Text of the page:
If Christ did not substitute Himself for sinners, taking the Father’s just wrath upon Himself on our behalf, in our place, then what in the world is the good news of the Gospel? That God merely loved us enough to die on the cross, non-violence triumphing over violence, without any regard to God’s own Name, glory and honor being smeared by sin, justice due to that sin, and Christ Himself satisfying divine wrath? That is the (theological) liberal’s gospel, not the evangelical Gospel. Or did Christ rather come to effectually accomplish something, namely the assuaging of God’s wrath in our place, i.e. propititiation?

Young’s view of the Gospel is severely distorted and frankly dead wrong because of this denial. Do I advise people not to read it? No I think you should even for the sake of knowing where others are coming from. But know beforehand that the picture of God presented is severely distorted and that the author’s own understanding of the Gospel is flawed. It is very disappointing and saddening to hear Young affirm a view of the cross which is poisonous.

And this is what I do not like about fad-driven Christianity in evangelicalism in America: we accept and market a product (in this case The Shack) based primarily on emotions first, because it “feels” right and may be a good story, and only after that will we analyze it in a constructively critical manner based upon the Word of God. Shouldn’t we be doing this the other way around, while doing our best to be kind and generous to all with whom we disagree? Call me a doctrine cop if you want: when you outright disbelieve this pivotal truth of the Gospel message, as Paul said to the Galatians, you are anathema, it is condemnable, for it misses the very heart of it.

“But even if we or an angel from heaven should preach to you a gospel contrary to the one we preached to you, let him be accursed. As we have said before, so now I say again: If anyone is preaching to you a gospel contrary to the one you received, let him be accursed.” – Galatians 1:8-9

I want to remind us all that many of those who have gone before us in church history have died, given their lives, over doctrine. These are not unimportant things. Heresy is called heresy for a reason, because those who believe heretical doctrines result in them being condemned, because though they confess Christ with their lips, they disbelieve the Biblical Gospel in their hearts. The book of Jude is a stark warning speaking to this point. I suggest we listen to it.

Now do I know Young’s heart at all? Absolutely not! I would never even presume to, for I don’t even know my own heart and it is a restless evil, who can know it? Though this now should bring us to call into account whether he believes the Biblical Gospel or not, for all I know he himself may very well be saved and believe this truth in his heart, though he is severely deceived in his understanding. I’m not even delving into any speculation on this point. It is not my place to do so. Many times, what we claim with our lips is not always what lines up with what our hearts believe. I claim no knowledge of what he actually believes. That’s not the point. To speculate on such a thing is fruitless and potentially dangerous.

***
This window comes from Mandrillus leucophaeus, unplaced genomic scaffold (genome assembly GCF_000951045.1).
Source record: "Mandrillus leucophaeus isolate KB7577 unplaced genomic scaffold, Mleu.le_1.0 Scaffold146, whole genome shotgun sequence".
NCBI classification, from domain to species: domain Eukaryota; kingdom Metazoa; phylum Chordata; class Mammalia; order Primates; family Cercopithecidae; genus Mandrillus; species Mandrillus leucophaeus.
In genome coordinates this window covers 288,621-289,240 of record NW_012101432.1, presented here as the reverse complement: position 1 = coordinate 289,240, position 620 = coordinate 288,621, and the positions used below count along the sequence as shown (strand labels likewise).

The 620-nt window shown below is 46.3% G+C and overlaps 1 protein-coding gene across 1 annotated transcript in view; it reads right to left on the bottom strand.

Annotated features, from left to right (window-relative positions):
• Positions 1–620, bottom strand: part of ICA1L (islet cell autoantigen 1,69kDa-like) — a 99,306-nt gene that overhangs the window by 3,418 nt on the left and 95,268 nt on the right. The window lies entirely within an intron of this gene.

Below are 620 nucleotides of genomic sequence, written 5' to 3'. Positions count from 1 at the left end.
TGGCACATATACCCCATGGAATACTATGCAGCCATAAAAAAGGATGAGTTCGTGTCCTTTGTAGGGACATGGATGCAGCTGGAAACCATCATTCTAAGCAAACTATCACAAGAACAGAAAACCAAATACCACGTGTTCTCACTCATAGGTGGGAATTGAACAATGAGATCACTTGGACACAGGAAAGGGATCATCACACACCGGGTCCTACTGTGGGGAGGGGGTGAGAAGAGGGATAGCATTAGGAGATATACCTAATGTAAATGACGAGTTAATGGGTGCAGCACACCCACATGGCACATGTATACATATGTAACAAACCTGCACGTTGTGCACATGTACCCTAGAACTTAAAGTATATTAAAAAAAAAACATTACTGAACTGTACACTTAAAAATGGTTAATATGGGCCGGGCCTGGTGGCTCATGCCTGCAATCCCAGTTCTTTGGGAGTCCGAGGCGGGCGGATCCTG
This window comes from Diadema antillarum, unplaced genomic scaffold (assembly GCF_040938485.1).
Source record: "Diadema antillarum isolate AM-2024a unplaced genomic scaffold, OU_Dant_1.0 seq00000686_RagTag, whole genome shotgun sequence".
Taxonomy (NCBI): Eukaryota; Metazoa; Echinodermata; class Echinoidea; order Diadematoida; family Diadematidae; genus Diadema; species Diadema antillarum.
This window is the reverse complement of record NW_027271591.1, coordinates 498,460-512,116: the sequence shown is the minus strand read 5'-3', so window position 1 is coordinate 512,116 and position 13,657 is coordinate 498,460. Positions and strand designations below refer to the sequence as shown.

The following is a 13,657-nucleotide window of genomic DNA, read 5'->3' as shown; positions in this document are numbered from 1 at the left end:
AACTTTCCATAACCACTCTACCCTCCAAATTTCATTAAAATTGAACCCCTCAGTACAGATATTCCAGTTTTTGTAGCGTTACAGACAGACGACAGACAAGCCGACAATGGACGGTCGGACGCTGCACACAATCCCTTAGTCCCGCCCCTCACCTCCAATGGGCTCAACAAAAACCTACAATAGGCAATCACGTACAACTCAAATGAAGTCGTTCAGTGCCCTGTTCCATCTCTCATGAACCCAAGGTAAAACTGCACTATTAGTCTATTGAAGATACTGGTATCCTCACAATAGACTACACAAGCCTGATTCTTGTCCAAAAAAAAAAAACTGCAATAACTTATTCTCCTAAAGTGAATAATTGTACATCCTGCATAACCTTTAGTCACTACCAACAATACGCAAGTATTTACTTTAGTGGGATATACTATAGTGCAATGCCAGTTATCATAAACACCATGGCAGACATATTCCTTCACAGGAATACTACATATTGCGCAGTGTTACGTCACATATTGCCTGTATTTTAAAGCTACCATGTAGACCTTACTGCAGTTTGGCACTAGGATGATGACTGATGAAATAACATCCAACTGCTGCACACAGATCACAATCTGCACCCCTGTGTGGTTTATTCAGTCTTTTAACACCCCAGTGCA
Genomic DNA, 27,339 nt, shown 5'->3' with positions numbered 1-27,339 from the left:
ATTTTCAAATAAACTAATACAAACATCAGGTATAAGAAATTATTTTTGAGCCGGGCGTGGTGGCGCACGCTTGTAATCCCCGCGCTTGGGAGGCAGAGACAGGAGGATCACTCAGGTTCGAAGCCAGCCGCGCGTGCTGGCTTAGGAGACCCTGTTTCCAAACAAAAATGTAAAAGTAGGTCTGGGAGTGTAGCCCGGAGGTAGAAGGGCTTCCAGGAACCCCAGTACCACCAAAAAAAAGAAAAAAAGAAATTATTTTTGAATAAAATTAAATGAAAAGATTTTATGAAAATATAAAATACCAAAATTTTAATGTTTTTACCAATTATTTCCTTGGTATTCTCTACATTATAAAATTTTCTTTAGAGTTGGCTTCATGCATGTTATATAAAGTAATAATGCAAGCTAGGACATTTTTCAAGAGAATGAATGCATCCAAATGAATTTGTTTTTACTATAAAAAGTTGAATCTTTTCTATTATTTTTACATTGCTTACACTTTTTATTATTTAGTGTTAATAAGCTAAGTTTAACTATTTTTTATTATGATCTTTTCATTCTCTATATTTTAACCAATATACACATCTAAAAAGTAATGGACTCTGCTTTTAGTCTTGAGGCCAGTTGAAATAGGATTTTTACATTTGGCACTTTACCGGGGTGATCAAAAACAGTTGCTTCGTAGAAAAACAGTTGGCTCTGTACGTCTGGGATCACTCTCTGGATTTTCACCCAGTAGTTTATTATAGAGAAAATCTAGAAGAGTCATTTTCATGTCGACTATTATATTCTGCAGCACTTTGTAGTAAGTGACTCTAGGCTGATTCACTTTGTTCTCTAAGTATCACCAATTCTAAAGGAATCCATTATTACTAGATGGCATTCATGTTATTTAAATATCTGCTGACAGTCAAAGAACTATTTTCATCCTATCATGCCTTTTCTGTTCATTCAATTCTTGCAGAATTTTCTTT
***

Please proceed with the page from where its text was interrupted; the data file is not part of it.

But the point is that those who deny orthodox doctrine, particularly the heart of the Gospel itself, and outright deny the central “offense” of the cross spoken of by Paul in 1 Corinthians 1, can have no assurance they are saved from God’s wrath and may even rest under it now. No one can know this of course. But as Albert Mohler has keenly said, “I can’t read a man’s heart, but I can read his arguments.” And the arguments espoused by Young in this interview outright deny the main intention of the cross. That is serious. Very very serious. What he confesses with his mouth in this interview is flat out wrong. It is very unfortunate and saddening, because to be honest, I wanted to give the guy the benefit of the doubt.

And I would like to add that this severely grieves my heart. I do not stand as one in judgment over him as if I have it all figured out. But there are truths that if not believed lead people to hell. Jesus, Paul, James, John all made this clear. This is a reality people do not like to think about in our culture. Nevertheless, it is true. And as believers in the Gospel ourselves, we must uphold it. I mourn that he would blatantly deny the primary emphasis of the Gospel message, I do not gloat. It honestly makes me sad that those who take the name evangelical are now turning away from the thrust of the New Testament message by reinterpreting it or outright dismissing. So very sad! May we pray for Young and his understanding of this central truth in the Scriptures and may we too check our own hearts and beliefs in light of this revelation.

Related info:

What is penal substitutionary atonement?

Albert Mohler’s talk from the T4G conference last year, entitled, Why Do They Hate It So? The Doctrine of Substitution (MP3)

For a list of great reviews of The Shack by various people, go here.

To read a good, thorough exegetical defense of penal substitution, pick up Pierced